Germany and Kenya have a traditionally close partnership based on wide-ranging relations in the political, economic and cultural spheres. Germany was the first country to officially recognise Kenya after it gained independence in 1963. Kenya’s regional political influence makes it an important partner in a crisis-ridden region. Then Foreign Minister Frank-Walter Steinmeier visited Kenya in February 2015, and Federal Development Minister Gerd Müller visited the country in March 2016 and August 2019. Kenyan President Uhuru Kenyatta paid a visit to Berlin in April 2016. Kenya is one of the principal partner countries in German development cooperation. German media and most of Germany’s political foundations maintain regional offices in Nairobi.
Economic relations and development cooperation
Over the past few years, Germany’s economic interest in Kenya has grown, with more German companies setting up business there. Kenya is Germany’s most important trading partner in East Africa. In 2018, Kenyan exports to Germany amounted to 133.9 million euros, compared with 144.38 million euros in 2017. German exports to Kenya totalled 370 million euros in 2018, compared with 307 million euros in 2017.
Germany’s principal exports to Kenya are solar and wind technology, machinery, chemical and pharmaceutical products and motor vehicles. Germany’s main imports from Kenya are cut flowers, tea, coffee and vegetables.
Germany and Kenya signed a double taxation agreement in 1979 and an investment protection agreement in 2000. The German Business Association (GBA) in Kenya was founded in 1987. Messe Frankfurt opened a regional office in Nairobi in 2011. In addition to the GBA, a Germany Trade & Invest (GTAI) delegate and a GTAI correspondent have been active in Kenya since March 2012. After a 16‑year interruption, Lufthansa resumed flights to Nairobi in October 2015.
Kenya is an important partner of German development cooperation. Agriculture, sustainable development and youth employment are priority areas in bilateral development cooperation. In addition, Germany has major long-term commitments in the areas of good governance and energy. Besides the Federal Ministry for Economic Development and Cooperation, other federal ministries, in particular the Federal Foreign Office and the Federal Ministry for Environment, Nature Conservation, Building and Nuclear Safety, are active in projects in Kenya. Including further projects, development cooperation will amount to over 100 million euros in the next two years. In regional terms, development cooperation focuses on Nairobi, as well as on western and northern Kenya.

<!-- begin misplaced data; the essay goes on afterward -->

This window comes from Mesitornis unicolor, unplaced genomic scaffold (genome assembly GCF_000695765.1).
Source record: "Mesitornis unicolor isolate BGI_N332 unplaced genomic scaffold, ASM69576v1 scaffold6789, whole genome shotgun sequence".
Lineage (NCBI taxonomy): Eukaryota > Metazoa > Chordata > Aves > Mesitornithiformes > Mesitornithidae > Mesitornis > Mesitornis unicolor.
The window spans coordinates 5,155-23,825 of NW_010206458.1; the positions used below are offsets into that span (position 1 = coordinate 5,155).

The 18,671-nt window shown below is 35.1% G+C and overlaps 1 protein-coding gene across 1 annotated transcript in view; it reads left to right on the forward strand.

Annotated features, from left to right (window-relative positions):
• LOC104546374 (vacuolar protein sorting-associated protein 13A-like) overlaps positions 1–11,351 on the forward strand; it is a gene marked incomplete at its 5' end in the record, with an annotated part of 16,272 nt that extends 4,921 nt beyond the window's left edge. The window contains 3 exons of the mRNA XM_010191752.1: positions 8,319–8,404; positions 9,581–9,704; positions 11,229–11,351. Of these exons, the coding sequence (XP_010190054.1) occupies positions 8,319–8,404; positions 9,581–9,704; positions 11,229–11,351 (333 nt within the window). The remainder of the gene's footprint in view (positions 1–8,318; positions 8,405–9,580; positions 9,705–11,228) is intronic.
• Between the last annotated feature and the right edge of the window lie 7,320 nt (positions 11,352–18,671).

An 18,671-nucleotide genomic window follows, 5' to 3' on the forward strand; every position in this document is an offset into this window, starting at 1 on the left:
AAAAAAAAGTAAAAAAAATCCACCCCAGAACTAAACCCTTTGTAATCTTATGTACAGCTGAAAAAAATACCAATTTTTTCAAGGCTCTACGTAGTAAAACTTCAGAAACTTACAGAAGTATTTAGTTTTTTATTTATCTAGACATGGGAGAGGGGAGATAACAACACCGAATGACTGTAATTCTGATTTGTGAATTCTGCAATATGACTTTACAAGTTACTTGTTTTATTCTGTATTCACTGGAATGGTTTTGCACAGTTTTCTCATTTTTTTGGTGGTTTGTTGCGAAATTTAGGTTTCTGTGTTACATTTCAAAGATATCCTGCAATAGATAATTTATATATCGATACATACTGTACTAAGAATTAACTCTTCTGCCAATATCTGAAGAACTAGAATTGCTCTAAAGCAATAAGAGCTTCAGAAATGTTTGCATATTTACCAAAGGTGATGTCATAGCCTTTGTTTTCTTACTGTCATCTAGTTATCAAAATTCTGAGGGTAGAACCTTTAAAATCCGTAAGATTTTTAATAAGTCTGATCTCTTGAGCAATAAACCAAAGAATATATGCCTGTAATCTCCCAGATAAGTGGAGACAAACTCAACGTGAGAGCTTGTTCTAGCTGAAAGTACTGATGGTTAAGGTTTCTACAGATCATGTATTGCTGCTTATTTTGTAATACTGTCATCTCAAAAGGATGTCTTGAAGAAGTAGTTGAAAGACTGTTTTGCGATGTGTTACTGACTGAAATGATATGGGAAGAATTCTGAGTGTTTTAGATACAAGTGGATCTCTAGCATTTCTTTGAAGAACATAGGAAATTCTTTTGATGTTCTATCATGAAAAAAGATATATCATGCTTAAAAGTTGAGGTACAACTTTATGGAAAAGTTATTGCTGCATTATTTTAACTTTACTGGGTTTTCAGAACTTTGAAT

Cultural collaboration between Germany and Kenya focuses on academic and scientific cooperation, scholarships and the promotion of sport. German has been taught at Kenyan secondary schools since January 1988, with 140 schools now offering it as a subject.
The Goethe Institute in Nairobi has promoted the German language and culture in Kenya since 1963. The regional office of the German Academic Exchange Service in Nairobi was founded in 1974 and promotes academic exchange between Kenya and Germany. The German Academic Exchange Service runs a large number of programmes, awarding scholarships to especially gifted Kenyan students that enable them to study in both Germany and Kenya. It is also active in the area of university management and brokers contacts between German and Kenyan educational institutions. In addition, it awarded 300 sur-place scholarships to students at Garissa University College.
Under a memorandum of understanding signed in 2017, Germany plans to support Kenya in setting up an East African-German university of applied sciences.
With some 200 students and kindergarten children, the German School Nairobi is a German school abroad that teaches up to the German university-entrance qualification (Abitur) level. Along with a scholarship programme for Kenyans, the German School has extended bilingual instruction and introduced the German International Abitur Examination (DIAP) as a school-leaving qualification, with a view to making the school more attractive to Kenyans and members of the international community.